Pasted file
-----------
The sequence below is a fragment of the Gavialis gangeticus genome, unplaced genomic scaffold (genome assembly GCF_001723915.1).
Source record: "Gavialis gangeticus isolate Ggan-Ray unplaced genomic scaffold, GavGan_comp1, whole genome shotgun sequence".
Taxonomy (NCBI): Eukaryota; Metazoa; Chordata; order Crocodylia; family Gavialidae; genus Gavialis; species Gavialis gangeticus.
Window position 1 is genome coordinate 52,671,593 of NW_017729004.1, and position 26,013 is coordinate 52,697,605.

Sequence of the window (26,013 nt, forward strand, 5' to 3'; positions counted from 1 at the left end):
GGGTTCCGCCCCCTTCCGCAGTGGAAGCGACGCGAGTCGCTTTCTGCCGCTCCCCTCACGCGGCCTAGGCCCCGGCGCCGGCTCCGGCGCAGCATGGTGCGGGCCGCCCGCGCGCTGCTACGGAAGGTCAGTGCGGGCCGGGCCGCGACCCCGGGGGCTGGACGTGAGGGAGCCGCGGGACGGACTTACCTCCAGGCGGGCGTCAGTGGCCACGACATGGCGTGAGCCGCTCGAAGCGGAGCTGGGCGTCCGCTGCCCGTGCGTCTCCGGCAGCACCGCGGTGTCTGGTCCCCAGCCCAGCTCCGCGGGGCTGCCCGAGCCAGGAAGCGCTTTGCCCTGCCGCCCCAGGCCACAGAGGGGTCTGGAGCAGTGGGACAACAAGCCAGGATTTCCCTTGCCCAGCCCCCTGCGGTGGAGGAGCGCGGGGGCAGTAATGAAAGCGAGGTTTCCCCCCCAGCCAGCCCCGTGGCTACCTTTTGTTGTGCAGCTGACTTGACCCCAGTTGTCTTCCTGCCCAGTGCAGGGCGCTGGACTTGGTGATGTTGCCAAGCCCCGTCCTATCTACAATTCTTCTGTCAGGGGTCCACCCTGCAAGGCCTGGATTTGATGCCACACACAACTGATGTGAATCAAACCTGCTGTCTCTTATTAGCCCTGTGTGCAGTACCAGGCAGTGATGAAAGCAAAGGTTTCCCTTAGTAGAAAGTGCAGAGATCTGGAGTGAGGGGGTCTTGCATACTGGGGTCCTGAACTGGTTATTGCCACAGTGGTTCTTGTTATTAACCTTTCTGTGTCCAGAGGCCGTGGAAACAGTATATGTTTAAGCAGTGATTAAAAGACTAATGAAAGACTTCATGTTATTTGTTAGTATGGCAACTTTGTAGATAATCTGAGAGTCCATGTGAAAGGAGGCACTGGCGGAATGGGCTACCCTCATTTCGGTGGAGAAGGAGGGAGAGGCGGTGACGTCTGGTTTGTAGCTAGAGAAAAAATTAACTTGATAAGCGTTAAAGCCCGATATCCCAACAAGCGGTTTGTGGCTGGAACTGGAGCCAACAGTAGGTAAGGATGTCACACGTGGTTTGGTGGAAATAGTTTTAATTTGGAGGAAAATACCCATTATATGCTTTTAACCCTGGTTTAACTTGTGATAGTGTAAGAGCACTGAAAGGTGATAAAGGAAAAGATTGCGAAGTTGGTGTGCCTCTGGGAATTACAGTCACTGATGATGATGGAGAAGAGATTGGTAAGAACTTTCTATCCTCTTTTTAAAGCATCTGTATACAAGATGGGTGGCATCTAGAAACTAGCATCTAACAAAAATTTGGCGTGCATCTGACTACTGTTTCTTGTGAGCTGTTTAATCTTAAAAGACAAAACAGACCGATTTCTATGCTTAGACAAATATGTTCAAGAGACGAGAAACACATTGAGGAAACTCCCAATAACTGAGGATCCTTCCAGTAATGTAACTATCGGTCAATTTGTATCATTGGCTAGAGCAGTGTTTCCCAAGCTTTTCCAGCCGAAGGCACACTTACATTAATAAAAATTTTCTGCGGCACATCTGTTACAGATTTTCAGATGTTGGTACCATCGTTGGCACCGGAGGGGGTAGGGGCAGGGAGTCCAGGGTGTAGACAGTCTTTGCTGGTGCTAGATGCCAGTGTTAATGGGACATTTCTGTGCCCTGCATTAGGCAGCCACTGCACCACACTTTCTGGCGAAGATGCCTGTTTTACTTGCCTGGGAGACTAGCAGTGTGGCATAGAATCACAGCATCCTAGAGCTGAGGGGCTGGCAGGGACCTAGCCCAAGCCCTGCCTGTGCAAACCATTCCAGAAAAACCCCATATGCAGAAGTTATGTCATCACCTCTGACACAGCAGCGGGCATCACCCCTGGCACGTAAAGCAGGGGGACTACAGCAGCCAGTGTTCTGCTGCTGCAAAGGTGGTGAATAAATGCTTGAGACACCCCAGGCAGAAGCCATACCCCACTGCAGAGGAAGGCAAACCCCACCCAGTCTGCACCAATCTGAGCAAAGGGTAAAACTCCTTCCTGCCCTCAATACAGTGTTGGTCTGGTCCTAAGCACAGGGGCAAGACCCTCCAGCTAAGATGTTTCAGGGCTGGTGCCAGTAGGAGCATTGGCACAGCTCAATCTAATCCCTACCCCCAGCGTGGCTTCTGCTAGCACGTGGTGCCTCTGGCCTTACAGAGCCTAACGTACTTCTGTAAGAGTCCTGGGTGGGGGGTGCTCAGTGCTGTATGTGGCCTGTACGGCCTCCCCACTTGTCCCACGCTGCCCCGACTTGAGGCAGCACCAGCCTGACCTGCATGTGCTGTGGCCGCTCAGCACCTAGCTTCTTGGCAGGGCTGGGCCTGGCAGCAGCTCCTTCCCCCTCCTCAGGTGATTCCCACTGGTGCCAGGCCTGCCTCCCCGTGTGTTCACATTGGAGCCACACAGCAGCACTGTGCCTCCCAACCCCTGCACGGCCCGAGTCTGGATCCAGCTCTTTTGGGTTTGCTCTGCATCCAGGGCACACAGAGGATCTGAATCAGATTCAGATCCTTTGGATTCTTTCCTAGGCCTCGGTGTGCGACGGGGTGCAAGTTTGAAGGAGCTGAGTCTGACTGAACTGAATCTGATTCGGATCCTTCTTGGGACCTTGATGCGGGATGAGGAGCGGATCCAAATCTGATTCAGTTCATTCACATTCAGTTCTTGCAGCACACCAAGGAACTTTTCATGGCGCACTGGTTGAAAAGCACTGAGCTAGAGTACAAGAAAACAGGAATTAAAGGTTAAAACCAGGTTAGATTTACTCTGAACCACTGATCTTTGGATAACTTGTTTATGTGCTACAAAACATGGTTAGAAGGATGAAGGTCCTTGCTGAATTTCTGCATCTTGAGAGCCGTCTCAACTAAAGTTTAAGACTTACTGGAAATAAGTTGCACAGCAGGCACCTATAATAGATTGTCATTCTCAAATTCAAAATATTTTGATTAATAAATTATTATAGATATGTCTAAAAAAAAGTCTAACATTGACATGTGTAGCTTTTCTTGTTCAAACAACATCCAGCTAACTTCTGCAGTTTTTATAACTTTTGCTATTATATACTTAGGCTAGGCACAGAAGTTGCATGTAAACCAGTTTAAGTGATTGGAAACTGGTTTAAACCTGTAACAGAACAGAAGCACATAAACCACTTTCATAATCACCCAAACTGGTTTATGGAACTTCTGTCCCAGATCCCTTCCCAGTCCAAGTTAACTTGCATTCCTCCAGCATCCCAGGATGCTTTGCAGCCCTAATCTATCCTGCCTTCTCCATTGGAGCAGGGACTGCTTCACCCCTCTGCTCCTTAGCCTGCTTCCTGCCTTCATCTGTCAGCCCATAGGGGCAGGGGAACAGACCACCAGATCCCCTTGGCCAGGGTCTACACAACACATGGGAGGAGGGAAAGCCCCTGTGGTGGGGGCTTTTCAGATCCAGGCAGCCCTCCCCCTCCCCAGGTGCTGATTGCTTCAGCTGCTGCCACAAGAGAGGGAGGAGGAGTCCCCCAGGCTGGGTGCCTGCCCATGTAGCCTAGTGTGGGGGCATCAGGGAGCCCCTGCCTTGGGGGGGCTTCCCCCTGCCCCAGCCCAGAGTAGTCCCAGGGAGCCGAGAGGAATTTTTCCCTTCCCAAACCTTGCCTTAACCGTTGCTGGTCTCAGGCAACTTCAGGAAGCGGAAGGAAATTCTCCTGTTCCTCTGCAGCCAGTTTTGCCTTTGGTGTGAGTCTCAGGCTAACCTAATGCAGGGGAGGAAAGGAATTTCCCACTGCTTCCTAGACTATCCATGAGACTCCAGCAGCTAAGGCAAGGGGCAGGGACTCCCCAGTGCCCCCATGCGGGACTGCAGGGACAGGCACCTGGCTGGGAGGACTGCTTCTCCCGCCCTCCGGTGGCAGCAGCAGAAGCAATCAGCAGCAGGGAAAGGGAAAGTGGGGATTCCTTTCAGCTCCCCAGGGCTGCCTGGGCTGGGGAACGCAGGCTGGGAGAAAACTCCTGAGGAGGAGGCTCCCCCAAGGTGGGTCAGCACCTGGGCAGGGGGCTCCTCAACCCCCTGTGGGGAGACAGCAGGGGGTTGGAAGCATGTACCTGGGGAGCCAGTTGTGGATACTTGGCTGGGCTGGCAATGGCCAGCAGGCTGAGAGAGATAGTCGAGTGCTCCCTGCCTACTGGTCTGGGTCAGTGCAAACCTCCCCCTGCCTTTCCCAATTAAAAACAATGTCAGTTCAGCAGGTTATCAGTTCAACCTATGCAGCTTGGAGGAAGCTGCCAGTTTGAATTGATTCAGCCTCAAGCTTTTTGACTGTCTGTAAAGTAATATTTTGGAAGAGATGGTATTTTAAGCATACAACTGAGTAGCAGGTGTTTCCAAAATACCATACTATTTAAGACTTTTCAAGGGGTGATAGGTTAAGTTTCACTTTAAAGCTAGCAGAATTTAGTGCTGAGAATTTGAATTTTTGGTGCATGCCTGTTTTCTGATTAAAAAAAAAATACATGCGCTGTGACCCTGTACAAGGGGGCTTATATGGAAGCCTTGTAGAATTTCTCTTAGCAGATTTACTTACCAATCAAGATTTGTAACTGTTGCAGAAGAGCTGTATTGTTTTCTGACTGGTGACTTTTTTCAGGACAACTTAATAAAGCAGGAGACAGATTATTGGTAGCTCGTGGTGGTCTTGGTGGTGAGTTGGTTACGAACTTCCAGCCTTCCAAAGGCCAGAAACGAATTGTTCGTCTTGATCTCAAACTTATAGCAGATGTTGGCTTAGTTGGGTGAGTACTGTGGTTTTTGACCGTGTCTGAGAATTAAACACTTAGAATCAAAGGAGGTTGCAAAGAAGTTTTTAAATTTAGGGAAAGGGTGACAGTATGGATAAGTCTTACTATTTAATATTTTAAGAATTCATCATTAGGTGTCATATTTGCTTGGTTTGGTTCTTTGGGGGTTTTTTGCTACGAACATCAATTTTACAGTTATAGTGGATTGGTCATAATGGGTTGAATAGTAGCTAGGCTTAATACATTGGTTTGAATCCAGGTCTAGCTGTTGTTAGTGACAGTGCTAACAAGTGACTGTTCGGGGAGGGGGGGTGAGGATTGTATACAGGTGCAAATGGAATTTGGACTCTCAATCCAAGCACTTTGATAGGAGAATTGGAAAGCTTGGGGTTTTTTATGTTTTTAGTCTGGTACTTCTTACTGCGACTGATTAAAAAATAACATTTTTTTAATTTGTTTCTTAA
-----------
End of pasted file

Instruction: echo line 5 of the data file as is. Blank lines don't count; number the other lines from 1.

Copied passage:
Sequence of the window (26,013 nt, forward strand, 5' to 3'; positions counted from 1 at the left end):